TikTok, the rapidly growing social media platform popular among children and young people worldwide, remains surprisingly under-researched in psychology and psychiatry, according to a two-part study. Despite concerns about the potential effects of social media on youth mental health, there has been limited academic exploration of TikTok’s impact.
In the first part of the study, researchers conducted a systematic review of studies related to TikTok and its association with public health or mental health from 2016 to 2021. They searched six databases and identified 24 studies covering various topics, including COVID-19, dermatology, eating disorders, and public health promotion. Most of these studies were from the USA and used content analysis as their research method.
In the second part of the study, the researchers analyzed 29 Irish TikTok accounts, including those of public health authorities, charities, and personal TikTok creators. These accounts collectively garnered significant engagement from younger populations, with a total of over 2.5 million likes, 13,775 comments, and 21,254 shares.
Study 1 – Systematic Review
Search Strategy: The research team developed a comprehensive search strategy that included relevant public and mental health terms combined with the keyword “TikTok.” This strategy was applied to six databases, namely PSYCINFO, PUBMED, Wiley, Journal of Medical Internet Research (JMIR), covering the period from 2016 to 2021. The detailed search strategy is available in the supplementary materials.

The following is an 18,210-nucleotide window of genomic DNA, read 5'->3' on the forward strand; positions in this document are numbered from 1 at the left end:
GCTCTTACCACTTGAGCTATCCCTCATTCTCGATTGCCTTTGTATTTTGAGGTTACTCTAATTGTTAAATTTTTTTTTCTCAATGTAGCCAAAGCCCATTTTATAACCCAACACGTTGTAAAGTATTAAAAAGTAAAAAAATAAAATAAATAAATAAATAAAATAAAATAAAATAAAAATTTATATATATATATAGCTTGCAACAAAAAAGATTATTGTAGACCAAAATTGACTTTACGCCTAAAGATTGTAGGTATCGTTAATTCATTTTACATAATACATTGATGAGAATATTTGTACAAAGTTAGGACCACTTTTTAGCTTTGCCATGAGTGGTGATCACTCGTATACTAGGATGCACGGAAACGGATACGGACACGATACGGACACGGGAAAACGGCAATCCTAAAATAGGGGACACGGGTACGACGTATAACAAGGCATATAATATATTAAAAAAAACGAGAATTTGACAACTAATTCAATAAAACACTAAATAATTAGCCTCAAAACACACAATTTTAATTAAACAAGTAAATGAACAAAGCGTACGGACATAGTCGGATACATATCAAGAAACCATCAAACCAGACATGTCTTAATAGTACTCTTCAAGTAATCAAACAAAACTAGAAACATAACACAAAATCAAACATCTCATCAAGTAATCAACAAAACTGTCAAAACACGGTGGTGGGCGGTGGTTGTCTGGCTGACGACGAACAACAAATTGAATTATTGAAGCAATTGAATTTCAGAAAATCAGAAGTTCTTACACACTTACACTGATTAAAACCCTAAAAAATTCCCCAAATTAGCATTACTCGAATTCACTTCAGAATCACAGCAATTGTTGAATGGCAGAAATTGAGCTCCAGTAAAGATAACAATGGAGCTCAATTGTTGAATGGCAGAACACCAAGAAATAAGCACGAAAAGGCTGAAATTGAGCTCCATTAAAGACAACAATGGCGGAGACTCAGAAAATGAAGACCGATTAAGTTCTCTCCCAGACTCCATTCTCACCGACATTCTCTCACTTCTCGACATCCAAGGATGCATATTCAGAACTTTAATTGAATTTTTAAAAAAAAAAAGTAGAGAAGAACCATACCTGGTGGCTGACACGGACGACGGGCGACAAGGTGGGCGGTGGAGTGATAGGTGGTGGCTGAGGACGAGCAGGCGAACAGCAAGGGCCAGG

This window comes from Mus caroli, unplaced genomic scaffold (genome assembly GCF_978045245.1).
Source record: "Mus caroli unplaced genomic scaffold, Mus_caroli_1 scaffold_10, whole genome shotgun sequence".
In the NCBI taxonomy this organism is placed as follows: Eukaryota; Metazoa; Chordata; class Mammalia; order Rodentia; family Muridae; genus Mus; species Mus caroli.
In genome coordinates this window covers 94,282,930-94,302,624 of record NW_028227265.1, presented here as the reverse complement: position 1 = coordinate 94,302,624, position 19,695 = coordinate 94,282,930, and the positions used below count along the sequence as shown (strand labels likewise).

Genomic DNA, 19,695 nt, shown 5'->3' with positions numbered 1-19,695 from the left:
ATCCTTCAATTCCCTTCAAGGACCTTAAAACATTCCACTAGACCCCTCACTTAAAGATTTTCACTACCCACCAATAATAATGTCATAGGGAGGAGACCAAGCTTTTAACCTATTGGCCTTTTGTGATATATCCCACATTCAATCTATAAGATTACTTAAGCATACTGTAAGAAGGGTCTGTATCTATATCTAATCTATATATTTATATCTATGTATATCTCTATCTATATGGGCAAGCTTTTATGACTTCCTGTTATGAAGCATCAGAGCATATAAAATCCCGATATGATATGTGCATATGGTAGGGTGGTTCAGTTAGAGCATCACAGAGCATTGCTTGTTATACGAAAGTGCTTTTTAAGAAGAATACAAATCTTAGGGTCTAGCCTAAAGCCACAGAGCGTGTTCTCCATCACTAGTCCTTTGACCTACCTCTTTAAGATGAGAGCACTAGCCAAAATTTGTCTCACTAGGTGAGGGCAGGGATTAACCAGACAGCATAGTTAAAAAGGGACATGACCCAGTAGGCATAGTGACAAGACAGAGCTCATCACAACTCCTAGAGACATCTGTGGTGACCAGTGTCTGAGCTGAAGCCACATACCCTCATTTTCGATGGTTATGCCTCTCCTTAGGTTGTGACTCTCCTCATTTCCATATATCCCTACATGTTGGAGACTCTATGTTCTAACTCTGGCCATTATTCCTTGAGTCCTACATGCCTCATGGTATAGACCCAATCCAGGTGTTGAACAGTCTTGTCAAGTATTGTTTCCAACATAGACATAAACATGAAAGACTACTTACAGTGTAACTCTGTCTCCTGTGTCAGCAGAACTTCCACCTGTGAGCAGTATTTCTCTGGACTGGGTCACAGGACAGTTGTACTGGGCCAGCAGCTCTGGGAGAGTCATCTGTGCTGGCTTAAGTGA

Search Timeline: The search was conducted between June and July 2021, resulting in the screening of 275 studies initially.
Selection Criteria and Quality Appraisal: Studies that were included had to be published in English and focus primarily on TikTok. For quantitative studies, the team used the quality appraisal tool by Dunne et al. (2018), while qualitative studies were assessed using the CASP (2018) checklist. The second author conducted the initial screening of titles and abstracts, with both authors discussing and reaching a consensus on articles with unclear eligibility.
- Number of Studies: A total of 24 studies were included in the final review.
- Geographical Distribution: The majority of these studies were conducted in the USA (20 out of 24), with the remaining studies originating from China, Ireland, Australia, and Canada.
- Research Methodologies: Most of the studies employed content analysis as their primary research methodology (20 out of 24). Other research designs included cross-sectional studies (1), thematic analysis (2), and case series (1).
- Diverse Topics: The research on TikTok covered a wide range of topics, including COVID-19 (10 studies), dermatology (7), eating disorders (1), cancer (1), tics (1), radiology (1), sexual health (1), DNA (1), and public health promotion (1).
- Study Quality: The overall quality of the studies varied, with 11 studies rated as low quality, 7 as acceptable, and 6 as good quality.
Study 2 – Content Analysis on TikTok
Search Strategy and Data Collection: The research team aimed to replicate the search strategy used in Study 1. They converted the search terms into TikTok hashtags and combined them with Irish-specific hashtags. The top two “most liked” videos were selected from three specific groups: official public health accounts, registered Irish charities, and personal TikTok creators. This data collection took place in July 2021, using a research-only TikTok account.